JOHANNESBURG, South Africa – Representatives from the private and non-profit sectors, foundations, academia, multilateral organizations, U.S. government, numerous ministries of health and more descended on South Africa this week in the name of global health. Monday marked the beginning of the three-day Global Business Coalition Conference on TB, HIV-TB Co-infection and Global Fund Partnership. On Wednesday the revised Stop TB Global Plan will be launched and the week will be rounded out with a two-day Stop TB Coordinating Board meeting – all of which will be covered by the Global Health Council.
In her keynote address to conference attendees on Monday morning, Minister of Social Development Ms Bomo Edna Molewa stated clearly that health care is at the heart of sustainable development in South Africa. In the morning’s “Leaders Panel: Challenges and Opportunities for Partnership,” panelist Tina Eboka, director of group corporate affairs at Standard Bank, took the sentiments of the minister a step further saying that sustainable development must be integrated across issues (health, education, economic development and infrastructure) and sectors (private, public and nonprofit).
The panel of distinguished guests addressed the economic impact of public health, the impact of issue-specific interventions on strengthening the health system and the impact of health on economic development. There were certainly various points of view on how interventions should be designed – horizontal, vertical, even diagonal – but one thing was certain: Scaling up primary health care is essential.
Global Business Coalition President and CEO John Tedstrom pointedly asked Ms. Precious Matsoso, director general of the South African National Department of Health if the Ministry of Health had targeted the business community for the scale up of the country’s health system: “Are you resourced and staffed to build these partnerships?”
The director general indirectly responded, yes, addressing aid effectiveness and pointing to a coordinating mechanism meeting in November that would bring together representatives from the U.S. President’s Emergency Plan for AIDS Relief (PEPFAR), U.K. Department for International Development (DFID), the private sector and multilaterals like UNICEF and the World Health Organization (WHO). But there was no mention of civil society and looking back on the session, the panel itself lacked civil society representation except from that of the audience.
The private sector’s interest in partnership and concern for the health of its employees and the broader community they work in is evident. With representation from more than 25 corporations and examples like AngloGold Ashanti that are literally putting people first. AngloGold Ashanti CEO Mark Cutifani outlined the process the company recently went through to think about the value of their business that led them to create an important new value statement: People are the Business.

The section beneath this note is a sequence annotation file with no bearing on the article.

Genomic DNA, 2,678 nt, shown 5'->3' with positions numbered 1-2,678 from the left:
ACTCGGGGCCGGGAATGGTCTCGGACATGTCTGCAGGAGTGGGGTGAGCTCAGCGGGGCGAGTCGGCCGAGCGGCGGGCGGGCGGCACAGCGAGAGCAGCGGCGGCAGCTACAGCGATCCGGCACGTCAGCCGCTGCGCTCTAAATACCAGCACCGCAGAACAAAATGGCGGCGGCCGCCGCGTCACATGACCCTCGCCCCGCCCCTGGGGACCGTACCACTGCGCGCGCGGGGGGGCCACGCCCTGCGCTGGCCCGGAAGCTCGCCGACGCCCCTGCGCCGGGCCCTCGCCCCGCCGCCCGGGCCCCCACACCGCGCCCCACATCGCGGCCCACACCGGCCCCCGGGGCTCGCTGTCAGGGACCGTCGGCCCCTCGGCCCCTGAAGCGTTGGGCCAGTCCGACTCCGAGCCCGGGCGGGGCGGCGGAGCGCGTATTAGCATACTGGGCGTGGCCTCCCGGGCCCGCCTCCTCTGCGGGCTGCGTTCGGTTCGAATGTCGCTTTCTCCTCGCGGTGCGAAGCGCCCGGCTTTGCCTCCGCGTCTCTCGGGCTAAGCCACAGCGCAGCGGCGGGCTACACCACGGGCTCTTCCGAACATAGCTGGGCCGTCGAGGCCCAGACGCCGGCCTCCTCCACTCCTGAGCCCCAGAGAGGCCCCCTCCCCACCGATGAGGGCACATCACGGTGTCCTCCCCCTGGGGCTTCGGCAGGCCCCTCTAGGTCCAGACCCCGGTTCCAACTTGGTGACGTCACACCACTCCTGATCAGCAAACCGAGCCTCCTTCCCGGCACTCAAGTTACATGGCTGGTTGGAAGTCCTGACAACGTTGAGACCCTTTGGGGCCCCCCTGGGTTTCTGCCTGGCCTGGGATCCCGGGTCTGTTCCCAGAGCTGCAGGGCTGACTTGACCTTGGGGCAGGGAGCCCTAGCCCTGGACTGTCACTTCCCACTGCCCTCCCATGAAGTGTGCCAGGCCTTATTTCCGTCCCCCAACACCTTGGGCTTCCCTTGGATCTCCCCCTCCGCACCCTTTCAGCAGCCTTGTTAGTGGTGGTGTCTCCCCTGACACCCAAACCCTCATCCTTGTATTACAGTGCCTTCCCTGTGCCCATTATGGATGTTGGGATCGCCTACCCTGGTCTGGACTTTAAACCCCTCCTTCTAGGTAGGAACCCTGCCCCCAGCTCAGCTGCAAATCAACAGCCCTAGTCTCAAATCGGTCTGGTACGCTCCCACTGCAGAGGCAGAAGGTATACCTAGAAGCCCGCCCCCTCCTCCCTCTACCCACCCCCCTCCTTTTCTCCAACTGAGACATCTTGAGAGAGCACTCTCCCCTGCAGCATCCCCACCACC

“Those that can make our business a special business are the people. We care, we share, we do” said Cutifani. AngloGold focuses on the employee such that each individual feels valued and that they are making an important contribution to the company, the company acknowledges that there are some negative impacts of the business they’re in, but strives to go above and beyond the standard corporate social responsibility to ensure that it’s overall role is positive.
Tuberculosis and co-infection with HIV remains a consistent topic throughout the first day of sessions. Sheila Tlou, UNAIDS regional director for Eastern and Southern Africa, addressed the importance of knowing both your HIV and TB status in the opening session and Joel Spicer, senior strategist at the Stop TB Partnership, gave us a glimpse of what to expect in the revised Stop TB Global Plan. We anticipate updates on TB/HIV co-infection, the spread of multi-drug resistant TB, an increased emphasis on the importance of laboratories and the health system and last, but certainly not least, research and development for new diagnostics, treatment and vaccines.
The day’s meetings concluded with a session titled “What the Latest TB Research and Development Means for Your Company.” Presentations from Aeras Global TB Vaccine Foundation, Global Alliance for TB Drug Development and Becton Dickinson highlighted their successes to date, current or previous partnerships as well as the needs for the future.
This is an exciting time for TB, not just this week, but also the coming years. There’s not doubt that the need for involvement, be it programming, advocacy, research and more from all sectors is imperative. Stay tuned for more information when the revised Stop TB Global Plan is launched later this week and please share any comments below.